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Mrs. McGuire: Scotland Office and DTI Ministers have had a number of discussions on the Energy Bill and I am aware of the concerns raised over the introduction of location charging in Scotland. The increase in transmission charges needs to be seen in the context of a package of reforms that make up BETTA. Any increase must be seen alongside the removal of charges for access to the England and Wales market and for use of the Interconnector.
Mrs. McGuire: The Scotland Office maintains contact with all business representative organisations in Scotland at both official and ministerial level and received a copy of the Federation of Small Businesses Scottish survey results published at the beginning of this month. I note this makes no mention of the tax treatment of dividends. The Government and the Scottish Executive are committed to creating an environment in which businesses small and large can flourish.
Mr. Darling: I have had no discussions with the Scottish Executive regarding the Barker Review. The Scottish Executive are conducting a review of affordable housing in Scotland, considering many of the issues and proposals raised by the Barker Review.
We have put in place a wide range of measures to support the sector such as R and D tax credits and measures to support the commercialisation of academic research. These, along with the macroeconomic stability delivered by this Government and the devolved
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measures implemented by the Scottish Executive, mean that manufacturing in Scotland is well placed to benefit from the improved global trading conditions.
Pete Wishart: To ask the Secretary of State for Scotland what discussions he has held with (a) the Chancellor of the Exchequer and (b) the Scottish Executive on the effect of fuel duty levels on rural Scotland. 
Mrs. McGuire: We are committed to tackling poverty and deprivation and welcome the publication of the Scottish Index of Multiple Deprivation which will be a useful tool in the further development of polices to tackle deprivation.
Mr. Dalyell: To ask the Secretary of State for Scotland pursuant to the answer to the hon. Member for Exeter (Mr. Bradshaw) of 26 May 2004, Official Report, column 1621W, on seamounts, what the involvement of the Scotland Office has been in the work to identify and agree management measures for the seamounts.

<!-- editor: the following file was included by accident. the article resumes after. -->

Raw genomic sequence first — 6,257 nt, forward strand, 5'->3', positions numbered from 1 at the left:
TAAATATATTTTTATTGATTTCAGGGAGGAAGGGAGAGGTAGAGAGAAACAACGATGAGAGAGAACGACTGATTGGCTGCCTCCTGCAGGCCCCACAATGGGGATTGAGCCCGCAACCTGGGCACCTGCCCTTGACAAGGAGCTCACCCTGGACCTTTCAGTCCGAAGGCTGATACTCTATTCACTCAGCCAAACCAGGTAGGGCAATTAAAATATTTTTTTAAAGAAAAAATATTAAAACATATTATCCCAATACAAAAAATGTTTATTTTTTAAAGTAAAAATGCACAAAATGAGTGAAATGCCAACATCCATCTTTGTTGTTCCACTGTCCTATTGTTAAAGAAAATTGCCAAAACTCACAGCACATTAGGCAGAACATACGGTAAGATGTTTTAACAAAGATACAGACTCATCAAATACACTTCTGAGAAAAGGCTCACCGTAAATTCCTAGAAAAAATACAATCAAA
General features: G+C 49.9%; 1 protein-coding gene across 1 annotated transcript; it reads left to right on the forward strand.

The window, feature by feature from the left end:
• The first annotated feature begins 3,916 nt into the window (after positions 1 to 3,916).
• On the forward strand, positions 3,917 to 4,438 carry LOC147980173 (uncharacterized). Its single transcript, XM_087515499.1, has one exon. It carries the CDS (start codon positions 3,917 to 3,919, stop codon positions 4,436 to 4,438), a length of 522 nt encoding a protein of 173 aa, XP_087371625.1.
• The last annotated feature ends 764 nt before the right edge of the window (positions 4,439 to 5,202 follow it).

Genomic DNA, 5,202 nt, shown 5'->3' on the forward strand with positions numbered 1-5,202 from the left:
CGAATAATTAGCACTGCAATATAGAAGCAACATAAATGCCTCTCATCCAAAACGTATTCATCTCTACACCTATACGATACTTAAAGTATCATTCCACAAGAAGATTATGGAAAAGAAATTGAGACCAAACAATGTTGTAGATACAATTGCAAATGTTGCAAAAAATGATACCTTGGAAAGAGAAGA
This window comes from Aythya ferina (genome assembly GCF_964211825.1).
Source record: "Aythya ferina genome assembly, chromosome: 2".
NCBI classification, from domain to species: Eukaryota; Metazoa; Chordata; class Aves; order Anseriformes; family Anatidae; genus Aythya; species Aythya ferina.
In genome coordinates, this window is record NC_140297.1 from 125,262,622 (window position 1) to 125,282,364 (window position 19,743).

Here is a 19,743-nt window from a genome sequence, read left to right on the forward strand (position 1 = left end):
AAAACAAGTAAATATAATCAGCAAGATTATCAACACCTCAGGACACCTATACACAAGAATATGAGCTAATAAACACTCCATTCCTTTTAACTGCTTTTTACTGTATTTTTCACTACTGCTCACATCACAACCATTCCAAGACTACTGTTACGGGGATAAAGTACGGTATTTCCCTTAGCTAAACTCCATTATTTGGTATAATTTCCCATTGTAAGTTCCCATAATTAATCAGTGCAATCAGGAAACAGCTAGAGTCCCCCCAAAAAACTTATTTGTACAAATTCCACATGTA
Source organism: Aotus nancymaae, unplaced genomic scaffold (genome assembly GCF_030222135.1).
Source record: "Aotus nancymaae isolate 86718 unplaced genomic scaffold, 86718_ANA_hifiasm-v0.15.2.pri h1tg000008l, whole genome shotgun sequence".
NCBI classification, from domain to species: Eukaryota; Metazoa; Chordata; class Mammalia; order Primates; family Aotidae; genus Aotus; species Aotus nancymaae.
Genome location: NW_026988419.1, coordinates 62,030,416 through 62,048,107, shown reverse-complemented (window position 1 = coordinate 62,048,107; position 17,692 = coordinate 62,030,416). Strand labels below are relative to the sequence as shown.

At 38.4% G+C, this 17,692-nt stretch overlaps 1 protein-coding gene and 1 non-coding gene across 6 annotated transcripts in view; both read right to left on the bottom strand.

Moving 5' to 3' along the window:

Mrs. McGuire: The United Kingdom's interest in the Convention for the Protection of the Marine Environment of the North-East Atlantic (OSPAR) is co-ordinated by the Department for Environment, Food and Rural Affairs, which consults other departments of Government and the devolved administrations as appropriate.
Mr. Woolas: My right hon. Friend has no plans to propose the introduction of electronic voting. However, he is strongly in favour of using information technology where it can make the House operate more effectively, and he would be interested to know Members' views on the potential merits of electronic voting in the Lobby.
Mr. Hain: Following the publication of the Modernisation Committee's report on Connecting with the Public, I plan to discuss with the Speaker and with my colleagues on the House of Commission how best to address the Committee's recommendations on connecting with young people.
Mr. Woolas: The Modernisation Committee has now embarked on its inquiry into the sitting hours of the House. My right hon. Friend (the Leader of the House) intends to write to all Members of the House outlining the options that are currently available and seeking further views, building on the evidence gathered by the Procedure Committee.
Norman Baker: To ask the Chairman of the Catering Committee what percentage of (a) fruit and (b) vegetables available for sale within the House are (i) organic and (ii) sourced within the UK. 
Mr. Dennis Turner: The Refreshment Department uses organic produce when it represents value for money, is of an appropriate quality and can be delivered in sufficient quantities. However, it is generally a premium product and as such is not used as a matter of course. The organic nature of produce is recorded only if it is purchased specifically for a promotion of organic food and so no figures are available on the percentage of organic produce for sale in the House.
By law, the Refreshment Department cannot discriminate in favour of or against the produce of any EU member state. It does not, therefore, maintain a record of the country of origin of the fruit and vegetables purchased for sale in Refreshment Department facilities.
The location of a seizure does not necessarily indicate the illicit market for which those goods are bound. Specifically in Northern Ireland in
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200203, Customs seized 31.5 million cigarettes. At average retail prices these would have been liable to £5.6 million in tobacco revenue (based on excise duty and VAT).
Mr. Prisk: To ask the Chancellor of the Exchequer what the official title is of the unit in Customs and Excise that deals with human intelligence policy; where this unit is based; how many people the unit employs; and what its operating costs are in 200405. 
John Healey: Responsibility for policy issues relating to human intelligence in HM Customs and Excise rests with the National Source Unit. The National Source Unit is based in London and is part of the Law Enforcement directorate of HM Customs and Excise. It would not be appropriate to give details of the numbers and costs of staff engaged at specific locations, as provided for under Exemptions 4 and 7 of the Code of Practice on Access to Government Information.
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